The invited speakers on the panel each gave an update on the impact of the strategy to date from their sector viewpoint. Speakers included Professors Voulvoulis and Wilson from the Imperial College London, Jacob Hayler from ESA, Pat Jennings from CIWM and WRAP’s head of government and communities, Claire Shrewsbury.
Key themes under discussion in relation to EPR
Louise Grantham, chief executive from REPIC, B2C and B2B producer WEEE compliance scheme, reflected on some of the key themes that are currently under discussion in relation to extended producer responsibility (EPR).
Whilst discussions on the existing producer responsibility regimes are at different stages the themes are relevant to all of them, the key areas Louise addressed covered the requirements for an “all actors approach”, the role of weight based targets, eco-modulation across global markets, fair net costs, and robust enforcement.
Louise put forward a compelling point; “The success of any proposed change is ensuring that we have a full understanding of the lifecycle of a product from manufacturer, through its different uses, to final disposal. This information helps us to identify the people and organisations that can best influence the desired policy outcomes.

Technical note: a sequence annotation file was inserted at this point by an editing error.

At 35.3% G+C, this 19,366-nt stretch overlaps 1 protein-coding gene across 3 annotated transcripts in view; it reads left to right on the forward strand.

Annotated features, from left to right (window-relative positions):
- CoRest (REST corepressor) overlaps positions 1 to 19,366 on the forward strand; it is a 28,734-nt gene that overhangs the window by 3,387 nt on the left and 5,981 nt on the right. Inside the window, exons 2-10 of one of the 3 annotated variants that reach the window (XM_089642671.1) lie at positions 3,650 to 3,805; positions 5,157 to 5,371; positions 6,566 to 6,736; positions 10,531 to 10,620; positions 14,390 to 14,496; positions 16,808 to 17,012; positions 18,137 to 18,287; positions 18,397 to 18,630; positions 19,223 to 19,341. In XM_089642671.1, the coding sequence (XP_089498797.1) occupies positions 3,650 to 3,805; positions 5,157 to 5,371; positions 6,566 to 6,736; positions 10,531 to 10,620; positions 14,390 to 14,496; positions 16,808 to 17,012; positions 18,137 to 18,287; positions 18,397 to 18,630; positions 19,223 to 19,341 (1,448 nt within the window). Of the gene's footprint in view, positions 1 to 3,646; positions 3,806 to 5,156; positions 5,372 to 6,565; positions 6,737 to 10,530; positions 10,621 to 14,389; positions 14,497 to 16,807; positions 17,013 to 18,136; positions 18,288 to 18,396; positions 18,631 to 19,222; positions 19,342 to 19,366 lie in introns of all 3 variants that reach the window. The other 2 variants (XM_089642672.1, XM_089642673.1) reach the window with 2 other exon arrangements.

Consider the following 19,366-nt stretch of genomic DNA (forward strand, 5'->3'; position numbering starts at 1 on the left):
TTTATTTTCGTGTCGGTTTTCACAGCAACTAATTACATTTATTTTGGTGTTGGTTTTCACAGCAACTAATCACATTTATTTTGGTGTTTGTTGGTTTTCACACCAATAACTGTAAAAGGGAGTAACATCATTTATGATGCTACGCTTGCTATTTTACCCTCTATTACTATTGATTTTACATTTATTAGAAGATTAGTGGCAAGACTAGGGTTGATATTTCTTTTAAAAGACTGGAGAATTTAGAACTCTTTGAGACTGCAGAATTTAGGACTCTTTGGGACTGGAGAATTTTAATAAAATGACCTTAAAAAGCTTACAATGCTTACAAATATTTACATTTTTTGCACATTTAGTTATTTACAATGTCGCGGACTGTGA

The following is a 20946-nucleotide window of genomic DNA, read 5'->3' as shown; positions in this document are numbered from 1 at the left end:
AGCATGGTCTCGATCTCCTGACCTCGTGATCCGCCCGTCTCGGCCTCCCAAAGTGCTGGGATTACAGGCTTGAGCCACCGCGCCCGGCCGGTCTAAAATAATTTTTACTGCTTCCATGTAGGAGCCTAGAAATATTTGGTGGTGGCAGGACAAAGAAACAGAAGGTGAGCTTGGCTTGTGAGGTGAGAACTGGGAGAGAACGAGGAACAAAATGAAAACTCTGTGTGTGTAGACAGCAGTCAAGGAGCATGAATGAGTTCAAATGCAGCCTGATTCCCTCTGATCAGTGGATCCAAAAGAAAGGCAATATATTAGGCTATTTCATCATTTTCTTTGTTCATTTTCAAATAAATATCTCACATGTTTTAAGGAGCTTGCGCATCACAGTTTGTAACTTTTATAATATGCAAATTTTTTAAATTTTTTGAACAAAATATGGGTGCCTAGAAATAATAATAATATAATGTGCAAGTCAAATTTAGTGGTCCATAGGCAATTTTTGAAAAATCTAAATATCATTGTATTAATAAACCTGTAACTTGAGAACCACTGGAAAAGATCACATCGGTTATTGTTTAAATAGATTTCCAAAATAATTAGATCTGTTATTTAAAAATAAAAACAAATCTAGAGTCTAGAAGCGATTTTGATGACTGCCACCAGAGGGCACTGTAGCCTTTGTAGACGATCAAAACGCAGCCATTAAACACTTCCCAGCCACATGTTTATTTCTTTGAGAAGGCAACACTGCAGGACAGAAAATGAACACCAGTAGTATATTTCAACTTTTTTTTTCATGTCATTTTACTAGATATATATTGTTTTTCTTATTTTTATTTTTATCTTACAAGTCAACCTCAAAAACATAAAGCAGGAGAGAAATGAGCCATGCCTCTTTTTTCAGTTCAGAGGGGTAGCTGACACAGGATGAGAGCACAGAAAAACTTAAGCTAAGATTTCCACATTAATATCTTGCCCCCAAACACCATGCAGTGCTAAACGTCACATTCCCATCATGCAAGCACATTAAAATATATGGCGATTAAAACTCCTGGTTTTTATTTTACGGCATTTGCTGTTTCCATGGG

“It also identifies those desirable activities that legitimately take place outside reported systems, that should continue but need to be counted – for instance reuse and refurbishment of unwanted electrical products before they become waste. As well as helping to identify those unwanted or illegal activities that require policy intervention.”
The role of weight based targets in an EPR system
Louise Grantham questioned the role weight based targets should have in an EPR system and suggested the system would achieve better results by concentrating on outcomes instead of focussing on waste generation to meet collection targets. A further point for discussion was the extent to which waste legislation in one country can influence product design through eco-modulation when products are created for global markets.
Addressing the issue of costs, REPIC’s chief executive was clear that full net cost recovery should represent a fair net cost. Whilst the resource strategy is clear that costs are not borne by the general taxpayer, they should still be fair to the purchaser of the product who will ultimately bear them. In the longer term, successful EPR measures will result in less waste being generated and the costs of managing this should fall. However, in the meantime, where a cost recovery mechanism may be required, such as for the kerbside collection of packaging, this needs to demonstrate value for money and be subject to strict performance criteria. Louise also spoke on the requirement for robust enforcement measures to be an essential part of legislation, to ensure that all relevant organisations comply and fairly share costs, and that inferior products are not placed on the UK market with the potential adverse effect this has for end-of-life treatment and our ambitions for a circular material flow.